But in the 1970s scientists discovered that maybe chlorine wasn't the panacea they originally thought it was.

At that time, researchers identified four trihalomethanes in drinking water. Three of them--chloroform, bromoform and bromodichloromethane--are classified by the Environmental Protection Agency as probable carcinogens, linked to bladder and kidney cancers.

The dangerous byproducts of chlorination occur when chlorine comes into contact with plant material, common in above-ground water sources such as the Hetch Hetchy Reservoir and the Delta.

In 1979, the federal government clamped down on the industry's liberal chlorine use. To combat cancer risks, the government limited the average annual amount of THMs in drinking water to 100 parts per billion.

The amount of chlorination and THMs present in water vary throughout the district, because different areas of the valley get water from various sources, including ground water, which requires much less chlorine treatment than surface water.

The San Jose Water Company, which serves 900,000 customers, uses a mix of ground water and treated surface water bought from the water district. Sunnyvale residents get a mix of surface water treated by the water district, imported water from Hetch Hetchy and ground water. Palo Alto, Mountain View and Stanford University get their water mostly from Hetch Hetchy.

Valley residents can obtain information about the source of their tap water and the level of THMs from the Santa Clara Valley Water District.

No Cheap Fix

IN RECENT YEARS, water suppliers such as the Santa Clara Valley Water District have responded to public health concerns and stiffer EPA regulations by trying to reduce their reliance upon chlorine.

For the past 15 years the county water district, which sells treated surface water wholesale to South Bay water companies, has used a chemical known as chloramine instead of straight chlorine. The benefit of chloramine--a combination of chlorine and ammonia--is that it produces fewer carcinogenic byproducts than chlorine.

Before the district's switch to chloramine in 1982, THMs present in treated surface water in the county sometimes exceeded federal safety standards, according to a 1984 white paper released by state and federal health agencies. In 1981, water from the district's Rinconada treatment plant in Los Gatos reached an average THM level of 106 parts per billion for the year.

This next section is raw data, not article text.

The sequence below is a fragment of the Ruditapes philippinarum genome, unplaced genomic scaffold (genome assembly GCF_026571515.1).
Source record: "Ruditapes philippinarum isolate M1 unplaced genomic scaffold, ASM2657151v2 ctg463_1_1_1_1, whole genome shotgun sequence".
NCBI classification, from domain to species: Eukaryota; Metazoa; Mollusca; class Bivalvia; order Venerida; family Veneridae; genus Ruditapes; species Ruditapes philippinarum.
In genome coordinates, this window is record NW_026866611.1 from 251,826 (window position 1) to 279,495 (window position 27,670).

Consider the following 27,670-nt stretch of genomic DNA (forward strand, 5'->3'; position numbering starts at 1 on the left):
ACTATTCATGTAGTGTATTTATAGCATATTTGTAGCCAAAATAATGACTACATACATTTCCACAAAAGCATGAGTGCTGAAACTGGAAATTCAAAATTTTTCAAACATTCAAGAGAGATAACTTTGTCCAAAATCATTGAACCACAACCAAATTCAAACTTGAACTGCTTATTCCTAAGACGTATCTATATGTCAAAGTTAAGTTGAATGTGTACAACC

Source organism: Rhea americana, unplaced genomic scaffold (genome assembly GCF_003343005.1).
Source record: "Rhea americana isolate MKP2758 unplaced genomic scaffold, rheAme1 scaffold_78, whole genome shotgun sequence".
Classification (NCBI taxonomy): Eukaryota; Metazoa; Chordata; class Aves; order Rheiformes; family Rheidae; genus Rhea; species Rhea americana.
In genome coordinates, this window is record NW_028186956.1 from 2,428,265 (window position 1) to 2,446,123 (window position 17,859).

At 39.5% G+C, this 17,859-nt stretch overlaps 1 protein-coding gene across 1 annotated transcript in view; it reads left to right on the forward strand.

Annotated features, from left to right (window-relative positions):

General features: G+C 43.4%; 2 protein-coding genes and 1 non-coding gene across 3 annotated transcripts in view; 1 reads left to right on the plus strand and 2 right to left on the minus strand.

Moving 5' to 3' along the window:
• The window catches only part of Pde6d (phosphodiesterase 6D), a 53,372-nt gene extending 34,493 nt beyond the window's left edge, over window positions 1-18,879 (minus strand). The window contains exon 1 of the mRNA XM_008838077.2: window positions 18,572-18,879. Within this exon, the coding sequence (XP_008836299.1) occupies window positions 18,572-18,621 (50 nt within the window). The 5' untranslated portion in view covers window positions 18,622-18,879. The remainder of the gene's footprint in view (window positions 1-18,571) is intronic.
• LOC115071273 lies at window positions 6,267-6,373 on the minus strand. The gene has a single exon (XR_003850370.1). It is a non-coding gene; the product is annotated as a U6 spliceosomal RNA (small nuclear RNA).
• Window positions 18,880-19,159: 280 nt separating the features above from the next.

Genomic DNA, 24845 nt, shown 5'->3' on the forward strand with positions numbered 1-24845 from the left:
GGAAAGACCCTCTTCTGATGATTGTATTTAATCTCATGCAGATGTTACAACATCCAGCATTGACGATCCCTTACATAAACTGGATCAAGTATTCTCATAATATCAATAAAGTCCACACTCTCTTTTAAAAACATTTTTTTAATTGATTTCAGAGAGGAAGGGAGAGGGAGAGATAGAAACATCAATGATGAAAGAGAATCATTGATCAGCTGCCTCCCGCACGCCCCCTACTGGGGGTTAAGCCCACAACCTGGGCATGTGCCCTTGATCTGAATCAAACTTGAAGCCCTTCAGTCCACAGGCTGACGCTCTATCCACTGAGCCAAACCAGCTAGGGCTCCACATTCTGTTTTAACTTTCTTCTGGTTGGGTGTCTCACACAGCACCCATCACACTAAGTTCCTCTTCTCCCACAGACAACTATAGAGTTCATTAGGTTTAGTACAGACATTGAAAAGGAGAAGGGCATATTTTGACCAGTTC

Since switching over to chloramine, the water district has consistently been able to keep within legal levels, district officials say.

Even without the results of the latest miscarriage studies in hand, water suppliers already have been eyeing a disinfection process called ozonation, widely used in Europe, which produces few THMs. Though many environmentalists consider ozonation safer than chlorination, water agencies have been cautious about switching.

For one thing, ozonation produces its own carcinogenic byproducts when mixed in salty water. Secondly, it costs a lot of money to convert to ozonation.

Anticipating more stringent federal standards for trihalomethanes, however, the Santa Clara Valley Water District has budgeted $150 million to retrofit its three water treatment plants to switch over to ozonation in the next five to eight years.

Water Under the Bridge

SHOULD FURTHER STUDIES determine that current federal standards are too weak to protect pregnant women during early pregnancy, it could send a ripple through the nation's water industry, forcing it to rethink the way it disinfects its product. Swan said that the EPA would attempt to replicate the study outside of California before changing the national standard.

She adds that the state is currently receiving money from the EPA to look at the relationship between tap-water consumption and other reproductive concerns such as early pregnancy loss, menstrual function and semen quality.

For now, water agencies throughout the state are dealing with the fallout of the study results and the tardy delivery of data from the state. In Santa Clara County, the news comes just days following the panic surrounding last week's winter storms. A main concern of the district has been to emphasize the need for pregnant women to drink as much as eight glasses of water a day, and to use boiled or bottled water if their tap water is high in THMs.

"We've been deluged with calls," one weary water official said. "Obviously the public is very interested in this."